Best Information Tool For Busy FMs
We will keep you updated with trends, education, strategies, insights & benchmarks to help drive your career & project success.
- Building Automation
- Ceilings, Furniture & Walls
- Doors & Hardware
- Equipment Rental & Tools
- Energy Efficiency
- Facilities Management
- Grounds Management
- Fire Safety/Protection
- Maintenance & Operations
- Plumbing & Restrooms
- Power & Communication
ADA Guidelines: A New Generation
The Access Board’s publication of new facilities access guidelines under the Americans with Disabilities Act (ADA) raises a host of new questions for maintenance and engineering managers. Are the new guidelines the same guidelines that made headlines a few years ago? What are the major changes affecting particular institutional and commercial facilities? Are the new guidelines final? If not, what is the next step in the adoption process?
Trying to stay on top of and understand these new accessibility guidelines can be both challenging and confusing, but it is essential in ensuring compliance and making facilities more accessible for people with disabilities and more comfortable for all occupants and visitors.
The new ADA accessibility guidelines (ADAAG) were developed to implement the ADA and the Architectural Barrier Act in order to meet the estimated needs of 54 million individuals with disabilities.
The guidelines update the current access requirements for public and private sectors, but are they final and usable? After a lengthy and comprehensive process, the guidelines are closer to becoming final standards. The new guidelines now must go through a three-step process by the U.S. Department of Justice (DOJ) to be final and enforceable. The good news is that the regulatory process will allow public input on a variety of questions that will affect both the content and timing of the guidelines.
Depending upon the results of this process, revisions of the new guidelines will result in a number of important changes affecting educational, medical, government and commercial facilities that managers should be aware of.
The new guidelines serve as a framework or baseline for standards that will be developed by other federal agencies, including the DOJ and the U.S. Department of Transportation. It is these standards, not the Access Board’s guidelines, that the public will have to follow.
For more on the process the guidelines face on the way to becoming standards, see the sidebar.
A Range of Changes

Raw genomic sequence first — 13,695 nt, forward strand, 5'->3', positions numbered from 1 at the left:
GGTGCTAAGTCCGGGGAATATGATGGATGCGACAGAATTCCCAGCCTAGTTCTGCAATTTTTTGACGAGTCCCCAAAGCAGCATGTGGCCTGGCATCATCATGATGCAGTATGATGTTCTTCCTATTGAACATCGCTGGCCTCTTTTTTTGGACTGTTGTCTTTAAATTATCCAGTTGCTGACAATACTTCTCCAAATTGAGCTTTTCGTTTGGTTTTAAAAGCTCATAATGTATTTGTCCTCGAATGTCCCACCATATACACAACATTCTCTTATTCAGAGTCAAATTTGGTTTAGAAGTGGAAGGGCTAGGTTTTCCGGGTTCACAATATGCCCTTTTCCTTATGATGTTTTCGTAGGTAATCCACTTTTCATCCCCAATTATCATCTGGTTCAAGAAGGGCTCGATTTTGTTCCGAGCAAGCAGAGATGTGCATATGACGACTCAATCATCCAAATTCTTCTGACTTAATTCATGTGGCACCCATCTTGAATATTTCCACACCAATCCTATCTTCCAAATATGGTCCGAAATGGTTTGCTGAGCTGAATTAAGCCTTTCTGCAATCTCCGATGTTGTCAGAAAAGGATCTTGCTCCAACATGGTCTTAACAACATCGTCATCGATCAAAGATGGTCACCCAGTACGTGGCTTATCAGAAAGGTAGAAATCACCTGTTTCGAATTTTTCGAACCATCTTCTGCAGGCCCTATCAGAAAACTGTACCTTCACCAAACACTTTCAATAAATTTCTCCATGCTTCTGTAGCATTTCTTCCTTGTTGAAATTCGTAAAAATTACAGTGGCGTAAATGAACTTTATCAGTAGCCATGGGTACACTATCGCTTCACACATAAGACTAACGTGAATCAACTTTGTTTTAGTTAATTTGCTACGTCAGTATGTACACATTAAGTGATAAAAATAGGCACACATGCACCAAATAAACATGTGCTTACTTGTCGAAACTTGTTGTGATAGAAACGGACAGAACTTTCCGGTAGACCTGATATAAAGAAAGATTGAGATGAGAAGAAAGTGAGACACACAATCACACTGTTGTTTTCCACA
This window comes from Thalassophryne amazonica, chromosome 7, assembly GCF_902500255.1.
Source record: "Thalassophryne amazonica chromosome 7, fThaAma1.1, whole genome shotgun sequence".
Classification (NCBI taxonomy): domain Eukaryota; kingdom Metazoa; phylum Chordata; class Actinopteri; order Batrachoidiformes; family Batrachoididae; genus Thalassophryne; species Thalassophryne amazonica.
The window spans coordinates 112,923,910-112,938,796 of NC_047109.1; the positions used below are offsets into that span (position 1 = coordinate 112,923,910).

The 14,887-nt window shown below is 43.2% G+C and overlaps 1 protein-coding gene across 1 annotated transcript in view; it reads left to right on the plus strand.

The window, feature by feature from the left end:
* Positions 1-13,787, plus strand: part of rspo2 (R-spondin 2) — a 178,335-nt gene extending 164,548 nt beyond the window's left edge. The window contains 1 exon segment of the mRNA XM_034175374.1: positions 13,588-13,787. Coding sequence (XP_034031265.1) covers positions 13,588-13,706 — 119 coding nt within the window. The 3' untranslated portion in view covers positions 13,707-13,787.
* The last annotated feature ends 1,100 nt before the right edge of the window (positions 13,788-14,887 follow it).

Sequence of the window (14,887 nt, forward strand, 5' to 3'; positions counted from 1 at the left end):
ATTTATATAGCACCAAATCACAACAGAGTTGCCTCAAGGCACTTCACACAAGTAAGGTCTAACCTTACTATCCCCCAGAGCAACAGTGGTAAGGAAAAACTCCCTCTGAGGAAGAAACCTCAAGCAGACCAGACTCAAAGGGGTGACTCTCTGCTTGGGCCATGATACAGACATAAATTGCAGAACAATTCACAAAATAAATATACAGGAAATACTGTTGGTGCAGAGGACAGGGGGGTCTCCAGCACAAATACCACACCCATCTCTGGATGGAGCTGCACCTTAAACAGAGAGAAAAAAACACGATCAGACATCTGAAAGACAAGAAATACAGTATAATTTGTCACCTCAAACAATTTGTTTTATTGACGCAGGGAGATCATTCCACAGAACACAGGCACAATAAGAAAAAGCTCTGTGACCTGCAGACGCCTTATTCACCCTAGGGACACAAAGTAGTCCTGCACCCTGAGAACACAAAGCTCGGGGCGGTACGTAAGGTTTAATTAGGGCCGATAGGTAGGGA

The review and update of ADAAG represent a greater harmonization of building codes, the use of new technology and improved access to meet the needs of individuals with disabilities. The guidelines address access in new construction and alterations, and they contain scoping provisions that describe areas of facilities that must comply, in addition to technical specifications that spell out compliance guidelines.
Overall revisions include a new format and numbering system, streamlined chapter structure and organization, updated scoping and technical provisions, new figures and advisory information, greater consistency with model building codes and industry standards, clarification of construction and manufacturing tolerances, and the replacement of some absolute standards with ranges.
The area of plumbing offers one example of where ranges of dimensions have replace absolute specifications. The current ADA standards require that toilets in accessible stalls be centered 18 inches from the sidewall or partition. The new ADA guidelines allow for a range of 16-18 inches for accessible stalls and 17-19 inches for ambulatory accessible stalls.
Some ranges have been reduced, such as the change from a maximum side reach range from 54 inches in the current standard to 48 inches in the new guidelines. Other ranges, such as those for handrails, will permit a greater range of designs and shapes.
Opportunities for Input
To highlight a few of the changes and to provide an opportunity to provide input into the advanced notice of proposed rulemaking (ANPRM) published by the DOJ, the actual question number in the ANPRM will be referenced along with the area and question for which the Department of Justice is seeking input. The following eight questions are examples of areas in which the department seeks input:
Effective date. The DOJ is seeking input from interested stakeholders regarding three options for the effective date of the new standards; 18 months, 12 months or six months after publication of a final rule.